Constant changes to work schedules affect health and wellbeing
The Sector > Research > Constant changes to work schedules affect health and wellbeing

Constant changes to work schedules affect health and wellbeing

by Jason Roberts

February 13, 2019

The unpredictability of shift and casual work has a negative affect on employees’ health and well-being, a new study from the University of California-Berkeley and University of California-San Francisco has found.


The study, published in the American Sociological Review, will be of interest to those in the early childhood education and care (ECEC) sector with many staff who are employed casually and who often work varied shifts, despite the focus of the study being 80 of the largest retail firms in the US, and survey data from over 25,000 hourly workers in the retail and food service sector.


“The data reveals that exposure to routine instability in work schedules is associated with psychological distress, poor sleep quality, and unhappiness,” the researchers said.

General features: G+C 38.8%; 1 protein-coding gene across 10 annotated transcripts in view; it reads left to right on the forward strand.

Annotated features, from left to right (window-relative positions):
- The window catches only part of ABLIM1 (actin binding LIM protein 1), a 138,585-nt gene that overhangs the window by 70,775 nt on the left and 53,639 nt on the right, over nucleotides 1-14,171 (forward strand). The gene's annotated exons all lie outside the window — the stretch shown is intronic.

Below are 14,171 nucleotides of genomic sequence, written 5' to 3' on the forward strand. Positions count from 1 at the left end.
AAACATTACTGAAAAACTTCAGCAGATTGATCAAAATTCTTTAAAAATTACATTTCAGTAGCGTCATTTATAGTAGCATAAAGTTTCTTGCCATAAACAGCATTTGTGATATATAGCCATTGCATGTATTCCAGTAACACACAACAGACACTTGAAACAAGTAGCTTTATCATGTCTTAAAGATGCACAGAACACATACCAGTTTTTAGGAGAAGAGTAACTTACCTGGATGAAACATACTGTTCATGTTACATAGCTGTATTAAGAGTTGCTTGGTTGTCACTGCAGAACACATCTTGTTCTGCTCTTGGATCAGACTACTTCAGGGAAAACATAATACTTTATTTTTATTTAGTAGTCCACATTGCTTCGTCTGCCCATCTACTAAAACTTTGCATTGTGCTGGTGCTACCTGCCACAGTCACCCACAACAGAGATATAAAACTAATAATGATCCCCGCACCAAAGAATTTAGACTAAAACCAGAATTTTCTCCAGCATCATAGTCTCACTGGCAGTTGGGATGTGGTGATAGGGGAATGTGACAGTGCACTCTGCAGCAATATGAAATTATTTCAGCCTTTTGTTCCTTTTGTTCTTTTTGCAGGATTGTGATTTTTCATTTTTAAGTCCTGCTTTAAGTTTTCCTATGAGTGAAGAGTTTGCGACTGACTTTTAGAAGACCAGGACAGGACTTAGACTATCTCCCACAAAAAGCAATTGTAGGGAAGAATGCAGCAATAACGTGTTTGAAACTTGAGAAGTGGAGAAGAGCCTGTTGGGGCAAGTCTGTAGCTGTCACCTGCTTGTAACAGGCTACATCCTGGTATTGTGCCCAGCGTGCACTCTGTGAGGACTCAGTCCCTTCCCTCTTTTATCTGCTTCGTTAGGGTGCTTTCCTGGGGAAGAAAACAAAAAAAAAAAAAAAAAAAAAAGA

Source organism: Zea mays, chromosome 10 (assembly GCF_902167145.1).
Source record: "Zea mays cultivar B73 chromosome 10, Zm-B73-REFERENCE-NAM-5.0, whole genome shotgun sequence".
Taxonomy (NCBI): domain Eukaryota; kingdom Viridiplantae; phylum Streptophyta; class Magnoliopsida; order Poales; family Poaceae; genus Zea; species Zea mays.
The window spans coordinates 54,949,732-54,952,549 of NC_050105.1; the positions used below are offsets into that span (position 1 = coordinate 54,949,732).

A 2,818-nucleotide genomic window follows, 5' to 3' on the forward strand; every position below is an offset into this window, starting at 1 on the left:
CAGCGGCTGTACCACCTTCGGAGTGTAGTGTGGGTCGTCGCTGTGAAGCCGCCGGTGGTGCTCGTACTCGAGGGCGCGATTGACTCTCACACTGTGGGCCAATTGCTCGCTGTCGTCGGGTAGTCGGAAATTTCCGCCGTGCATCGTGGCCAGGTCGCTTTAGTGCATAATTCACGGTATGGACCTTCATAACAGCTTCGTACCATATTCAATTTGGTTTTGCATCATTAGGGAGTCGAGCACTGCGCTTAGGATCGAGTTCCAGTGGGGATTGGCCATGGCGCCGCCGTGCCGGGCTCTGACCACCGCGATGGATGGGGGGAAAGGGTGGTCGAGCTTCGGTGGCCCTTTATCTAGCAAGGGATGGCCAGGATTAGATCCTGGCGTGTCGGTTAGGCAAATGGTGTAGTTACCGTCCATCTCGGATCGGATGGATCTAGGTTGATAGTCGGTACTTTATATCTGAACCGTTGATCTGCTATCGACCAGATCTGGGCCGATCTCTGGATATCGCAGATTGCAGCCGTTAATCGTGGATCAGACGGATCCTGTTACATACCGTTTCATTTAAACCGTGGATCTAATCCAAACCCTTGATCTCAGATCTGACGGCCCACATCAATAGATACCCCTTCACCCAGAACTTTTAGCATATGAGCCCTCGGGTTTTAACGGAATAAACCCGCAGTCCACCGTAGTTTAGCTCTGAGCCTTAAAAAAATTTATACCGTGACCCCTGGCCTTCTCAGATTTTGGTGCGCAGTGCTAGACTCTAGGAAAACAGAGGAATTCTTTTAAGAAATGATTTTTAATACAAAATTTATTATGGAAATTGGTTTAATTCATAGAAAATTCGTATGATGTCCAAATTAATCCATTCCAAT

Key findings of the study include:


  • The more advance notice that staff are given about their schedules, the higher their predicted probability of happiness.
  • Staff that have a shift cancelled have a 65 per cent predictability of experiencing distress, compared to those that do not have a shift cancelled (45 per cent).
  • The changing schedule of a staff members’ shifts can have an affect on sleep quality, with respondents experiencing between 67-75 per cent chance of poor-quality sleep.


“Precarious schedules affect worker well-being in part through the mediating influence of household economic insecurity, yet a much larger proportion of the association is driven by work-life conflict,” the researchers said.  


Washington Centre for Equitable Growth Senior Policy Analyst Alix Gould-Werth reported on the study, saying “When workers do not know what their schedule will be, they cannot plan out their time to accommodate school attendance, second-job holding, or family obligations.”


The report authors state that the rise of routine instability in employees’ work schedules represents a “fundamental and under-appreciated manifestation of the risk shift from firms to workers”.

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